Steps: An EMR cluster can run all the steps you want when you need (as long as the cluster is up and running! :D). You are not forced to create them when you raise a cluster. A step always run a JAR. Streaming MR job usually runs hadoop-streaming.jar which comes with hadoop. The arguments that we will soon see in this post are the ones used by the official hadoop streaming jar.
EMR & EC2: in the AWS web console, under the “Services” drop-down menu, you can find “Elastic Map Reduce” and “EC2”. If you don’t know what is the relation between them.. you’ll understand it quite soon. From the “EMR” console, you can basically launch your cluster, add steps and check the status of the cluster itself. From the EC2 management console, you have a detailed view of the status of each node in the cluster (eg: CPU/Memory/IO usage and network info).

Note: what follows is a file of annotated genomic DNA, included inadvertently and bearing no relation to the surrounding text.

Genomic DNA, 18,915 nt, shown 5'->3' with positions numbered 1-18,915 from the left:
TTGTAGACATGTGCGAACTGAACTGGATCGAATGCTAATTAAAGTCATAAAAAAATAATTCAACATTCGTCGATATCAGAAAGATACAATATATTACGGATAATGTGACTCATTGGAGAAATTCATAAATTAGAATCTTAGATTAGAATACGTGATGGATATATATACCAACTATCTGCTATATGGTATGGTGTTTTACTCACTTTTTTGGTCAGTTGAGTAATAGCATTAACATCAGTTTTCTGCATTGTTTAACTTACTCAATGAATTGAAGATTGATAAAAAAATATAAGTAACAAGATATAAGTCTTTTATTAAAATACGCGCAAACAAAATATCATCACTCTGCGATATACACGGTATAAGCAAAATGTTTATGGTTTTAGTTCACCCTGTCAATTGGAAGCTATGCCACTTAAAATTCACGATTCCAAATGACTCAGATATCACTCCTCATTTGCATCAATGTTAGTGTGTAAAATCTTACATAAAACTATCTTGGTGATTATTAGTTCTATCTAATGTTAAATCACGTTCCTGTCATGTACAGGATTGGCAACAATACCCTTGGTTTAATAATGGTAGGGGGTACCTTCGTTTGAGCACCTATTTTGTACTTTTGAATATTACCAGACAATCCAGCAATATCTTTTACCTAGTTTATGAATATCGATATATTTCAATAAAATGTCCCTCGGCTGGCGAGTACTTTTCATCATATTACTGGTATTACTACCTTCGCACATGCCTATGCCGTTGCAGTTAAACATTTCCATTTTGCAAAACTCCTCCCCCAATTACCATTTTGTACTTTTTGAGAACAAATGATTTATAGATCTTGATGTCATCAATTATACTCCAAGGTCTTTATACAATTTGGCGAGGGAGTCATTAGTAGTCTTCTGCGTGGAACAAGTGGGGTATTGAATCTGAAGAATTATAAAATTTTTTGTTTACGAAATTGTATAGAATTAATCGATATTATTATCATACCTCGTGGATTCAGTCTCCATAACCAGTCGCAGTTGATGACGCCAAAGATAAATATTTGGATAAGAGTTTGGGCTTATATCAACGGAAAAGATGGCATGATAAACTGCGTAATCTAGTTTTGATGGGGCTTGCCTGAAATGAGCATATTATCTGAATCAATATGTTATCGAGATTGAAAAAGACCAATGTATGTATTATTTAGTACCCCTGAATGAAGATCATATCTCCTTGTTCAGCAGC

Launchig a MR Job from the console
To define a streaming map-reduce job (step), we have to SSH into the master (The IP is visible in the EMR console) and launch the following command, assuming that all the files we need are already in S3.
hadoop jar /home/hadoop/contrib/
streaming/hadoop-streaming.jar \ -files s3://aloisio-dev/something.sh# something-symlink.sh -archives s3://aloisio-dev/something. tar.gz# somethingUncompressedDIR -mapper “/bin/sh -e setup-wrapper.sh python mrj.py –step-num=0 –mapper” \ -reducer “/bin/sh -e setup-wrapper.sh python mrj.py –step-num=0 –reducer” \ -output s3://aloisio-dev/out \ -input s3://aloisio-dev/in
Here is the description of each argument:
“-files” copies some files into the cache. In this case, “-files” copies “something.sh” from S3 into the hadoop cache AND creates a symlink “something-symlink.sh” in the working directory pointing to the actual file in the cache “something.sh”. Multiple files can be passed as argument as comma separated list.